What is so fascinating about this novel is the way that the author takes a real life painting, Vermeer's "Girl with a Pearl Earring," and imagines the story behind it and in particular, the life of the model that Vermeer used. Through this novel, Chevalier explores not just life and customes in seventeenth century Delft, but also the position of a serving woman who socially is a nobody and is a victim both of predatory males who seek to rape her but also women who look down upon her. Griet is a character who is presented as having no power whatsoever in the house where she works, and her presence is disliked by Vermeer's wife and daughter. When Vermeer asks Griet to help in mixing up the paints he will use for his work, she agrees, but does so knowing that this is the kind of work a maidservant should not do, so she must keep it a secret. What is conveyed is the fascination that Griet feels about Vermeer, this painter who is also her master, who through his skill and art is able to take what she knows and transform it utterly:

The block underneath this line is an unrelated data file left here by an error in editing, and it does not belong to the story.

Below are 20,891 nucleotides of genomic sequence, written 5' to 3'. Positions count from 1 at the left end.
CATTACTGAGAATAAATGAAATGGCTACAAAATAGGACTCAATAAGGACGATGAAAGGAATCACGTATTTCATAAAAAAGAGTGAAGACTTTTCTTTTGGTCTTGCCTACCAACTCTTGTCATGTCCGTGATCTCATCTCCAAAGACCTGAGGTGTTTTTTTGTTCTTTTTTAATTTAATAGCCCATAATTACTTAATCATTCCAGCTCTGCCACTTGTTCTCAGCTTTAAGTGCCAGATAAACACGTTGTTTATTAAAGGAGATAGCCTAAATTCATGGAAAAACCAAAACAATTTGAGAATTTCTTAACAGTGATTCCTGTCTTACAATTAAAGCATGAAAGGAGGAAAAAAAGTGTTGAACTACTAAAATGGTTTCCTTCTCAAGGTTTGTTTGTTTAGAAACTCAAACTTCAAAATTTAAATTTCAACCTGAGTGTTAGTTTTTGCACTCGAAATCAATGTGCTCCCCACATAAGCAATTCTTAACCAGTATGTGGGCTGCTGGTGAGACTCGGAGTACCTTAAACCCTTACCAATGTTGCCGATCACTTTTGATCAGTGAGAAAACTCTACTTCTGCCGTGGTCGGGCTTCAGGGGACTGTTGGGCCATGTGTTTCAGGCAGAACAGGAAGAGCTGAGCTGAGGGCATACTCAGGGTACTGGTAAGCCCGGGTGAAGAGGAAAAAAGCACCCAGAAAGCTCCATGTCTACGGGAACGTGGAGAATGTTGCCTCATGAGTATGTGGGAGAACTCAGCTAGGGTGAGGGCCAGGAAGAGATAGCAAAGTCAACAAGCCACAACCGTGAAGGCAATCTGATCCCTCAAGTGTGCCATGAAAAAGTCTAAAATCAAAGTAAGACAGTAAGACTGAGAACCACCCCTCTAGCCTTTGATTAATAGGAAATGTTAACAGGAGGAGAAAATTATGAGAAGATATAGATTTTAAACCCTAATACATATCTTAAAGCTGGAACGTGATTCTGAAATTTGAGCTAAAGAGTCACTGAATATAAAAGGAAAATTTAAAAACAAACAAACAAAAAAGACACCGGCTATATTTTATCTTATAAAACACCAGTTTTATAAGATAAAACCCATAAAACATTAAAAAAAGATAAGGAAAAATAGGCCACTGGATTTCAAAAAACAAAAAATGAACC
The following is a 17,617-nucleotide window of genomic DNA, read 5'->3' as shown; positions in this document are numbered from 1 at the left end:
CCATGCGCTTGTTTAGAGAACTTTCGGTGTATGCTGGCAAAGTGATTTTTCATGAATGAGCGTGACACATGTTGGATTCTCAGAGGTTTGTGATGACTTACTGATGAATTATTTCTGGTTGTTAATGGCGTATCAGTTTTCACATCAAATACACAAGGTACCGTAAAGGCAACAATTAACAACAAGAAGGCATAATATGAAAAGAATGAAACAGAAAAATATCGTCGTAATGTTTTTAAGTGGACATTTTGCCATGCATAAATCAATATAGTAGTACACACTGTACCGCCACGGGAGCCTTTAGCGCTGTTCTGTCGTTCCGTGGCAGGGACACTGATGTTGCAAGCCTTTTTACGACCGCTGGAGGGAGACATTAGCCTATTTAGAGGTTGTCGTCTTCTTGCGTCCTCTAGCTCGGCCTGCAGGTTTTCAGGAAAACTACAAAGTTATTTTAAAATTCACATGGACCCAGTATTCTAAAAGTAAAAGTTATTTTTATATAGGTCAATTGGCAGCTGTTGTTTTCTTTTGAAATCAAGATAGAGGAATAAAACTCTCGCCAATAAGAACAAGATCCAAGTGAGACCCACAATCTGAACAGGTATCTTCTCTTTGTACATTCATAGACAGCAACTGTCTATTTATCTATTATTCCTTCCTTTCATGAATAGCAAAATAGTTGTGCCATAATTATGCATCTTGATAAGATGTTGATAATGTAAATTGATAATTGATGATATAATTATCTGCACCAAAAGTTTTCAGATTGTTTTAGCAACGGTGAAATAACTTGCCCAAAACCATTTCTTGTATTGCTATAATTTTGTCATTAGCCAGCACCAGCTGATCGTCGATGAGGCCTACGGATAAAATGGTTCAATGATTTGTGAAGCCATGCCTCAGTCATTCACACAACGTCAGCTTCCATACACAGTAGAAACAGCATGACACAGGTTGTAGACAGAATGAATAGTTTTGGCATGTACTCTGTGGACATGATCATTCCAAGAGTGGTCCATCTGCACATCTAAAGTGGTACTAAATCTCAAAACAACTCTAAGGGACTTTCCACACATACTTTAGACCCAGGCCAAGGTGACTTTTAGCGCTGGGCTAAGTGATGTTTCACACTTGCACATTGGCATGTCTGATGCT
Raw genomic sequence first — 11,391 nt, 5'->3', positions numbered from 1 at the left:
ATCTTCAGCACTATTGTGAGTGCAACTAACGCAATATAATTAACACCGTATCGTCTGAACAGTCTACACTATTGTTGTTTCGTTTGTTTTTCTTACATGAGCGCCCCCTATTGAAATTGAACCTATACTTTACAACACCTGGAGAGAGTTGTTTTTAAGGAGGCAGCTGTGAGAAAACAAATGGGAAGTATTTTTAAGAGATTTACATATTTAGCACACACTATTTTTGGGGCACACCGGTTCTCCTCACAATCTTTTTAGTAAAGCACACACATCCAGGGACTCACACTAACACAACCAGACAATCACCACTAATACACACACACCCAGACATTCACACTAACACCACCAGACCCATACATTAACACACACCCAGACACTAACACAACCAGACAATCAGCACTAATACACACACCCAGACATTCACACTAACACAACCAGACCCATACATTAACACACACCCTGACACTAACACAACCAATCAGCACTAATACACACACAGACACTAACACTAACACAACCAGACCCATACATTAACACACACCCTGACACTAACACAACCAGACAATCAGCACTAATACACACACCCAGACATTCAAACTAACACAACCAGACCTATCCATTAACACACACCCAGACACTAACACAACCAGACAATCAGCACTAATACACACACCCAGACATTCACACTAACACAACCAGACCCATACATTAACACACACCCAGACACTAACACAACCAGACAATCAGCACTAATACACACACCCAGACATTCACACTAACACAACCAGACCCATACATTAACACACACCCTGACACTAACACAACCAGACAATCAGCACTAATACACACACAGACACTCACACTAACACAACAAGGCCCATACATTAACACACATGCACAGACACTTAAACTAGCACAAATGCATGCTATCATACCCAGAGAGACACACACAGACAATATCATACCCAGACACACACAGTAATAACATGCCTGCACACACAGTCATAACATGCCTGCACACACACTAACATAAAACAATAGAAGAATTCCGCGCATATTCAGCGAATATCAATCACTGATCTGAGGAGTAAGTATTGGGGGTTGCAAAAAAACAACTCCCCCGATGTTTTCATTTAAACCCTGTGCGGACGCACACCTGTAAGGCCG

He saw things in a way that others did not, so that a city I had lived in all my life seemed a different place, so that a woman became beautiful with the light on her face.
This leads to her own acceptance of being painted. The discomfort she feels at being an object of scrutiny, as she has learnt the hard way to try and avoid the gaze and study of men, is balanced by her mixed feelings for Vermeer and her desire to have her picture painted. Above all else, this book is not so much the study of Vermeer the artist, who remains a shady, insubstantial character, but it is an incredible exploration into the character of Griet, the model of this painting, and what she has to do in order to survive the challenges of every day life as a serving woman.